3. The development of a NSF for COPD was announced in 2006 and it is expected that this will be published in late 2008 or early 2009. This partial update will provide evidence-based recommendations that will support the implementation of the Clinical Strategy for COPD (formerly known as the NSF).
  4. The guideline development process is described in detail in two publications that are available from the NICE website (see ‘Further information’). ‘The guideline development process: an overview for stakeholders, the public and the NHS’ describes how organisations can become involved in the development of a guideline. ‘The guidelines manual’ provides advice on the technical aspects of guideline development.
  5. This scope defines what this guideline will (and will not) examine, and what the guideline developers will consider. This scope should be read along with the original scope for ‘Chronic obstructive pulmonary disease: management of chronic obstructive pulmonary disease in adults in primary and secondary care’ (NICE clinical guideline 12, 2004), which is reproduced in the appendix.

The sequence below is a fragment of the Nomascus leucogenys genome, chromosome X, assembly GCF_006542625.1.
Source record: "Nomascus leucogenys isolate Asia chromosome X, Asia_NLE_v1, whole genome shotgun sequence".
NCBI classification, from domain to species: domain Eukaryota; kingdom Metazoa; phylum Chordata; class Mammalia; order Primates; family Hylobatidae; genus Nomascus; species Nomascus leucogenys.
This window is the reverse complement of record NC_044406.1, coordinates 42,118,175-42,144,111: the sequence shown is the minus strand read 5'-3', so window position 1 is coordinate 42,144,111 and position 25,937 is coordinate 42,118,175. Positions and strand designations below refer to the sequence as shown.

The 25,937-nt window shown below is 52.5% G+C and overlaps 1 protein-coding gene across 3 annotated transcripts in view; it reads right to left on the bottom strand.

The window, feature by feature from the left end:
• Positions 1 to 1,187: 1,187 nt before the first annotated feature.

6. The areas that will be addressed by the guideline are described in the following sections.

Population

Groups that will be covered

  1. Adults with stable COPD (including chronic bronchitis, emphysema and chronic airflow limitation/obstruction).

Groups that will not be covered

  1. People with asthma, bronchopulmonary dysplasia or bronchiectasis.
  2. Children younger than 16 years.
  3. People with an acute exacerbation of COPD.

Healthcare setting

  1. Care given by primary and secondary healthcare professionals who have responsibility for patients with COPD and who make decisions concerning their care.
  2. The guideline will also be relevant to the work, but will not cover the practice, of social services or patient support groups.

Clinical management

3.3.1. Topics that will be covered

  1. Diagnosis and severity classification:
    • spirometry and post bronchodilator values
    • multidimensional severity assessment indices, for example the BODE Index which comprises body mass index, airflow obstruction, dyspnoea and exercise tolerance
  2. Management of stable COPD and prevention of disease progression (updates section 7 of NICE clinical guideline 12):
    • long-acting bronchodilators: beta2-agonists and anticholinergics (tiotropium, formoterol fumarate, salmeterol) as monotherapy and in combination, both with and without inhaled corticosteroids
    • mucolytic therapy (carbocisteine and mecysteine hydrochloride)
  3. Note that guideline recommendations will normally fall within licensed indications; exceptionally, and only if clearly supported by evidence, use outside a licensed indication may be recommended. The guideline will assume that prescribers will use a drug's summary of product characteristics to inform their decisions for individual patients.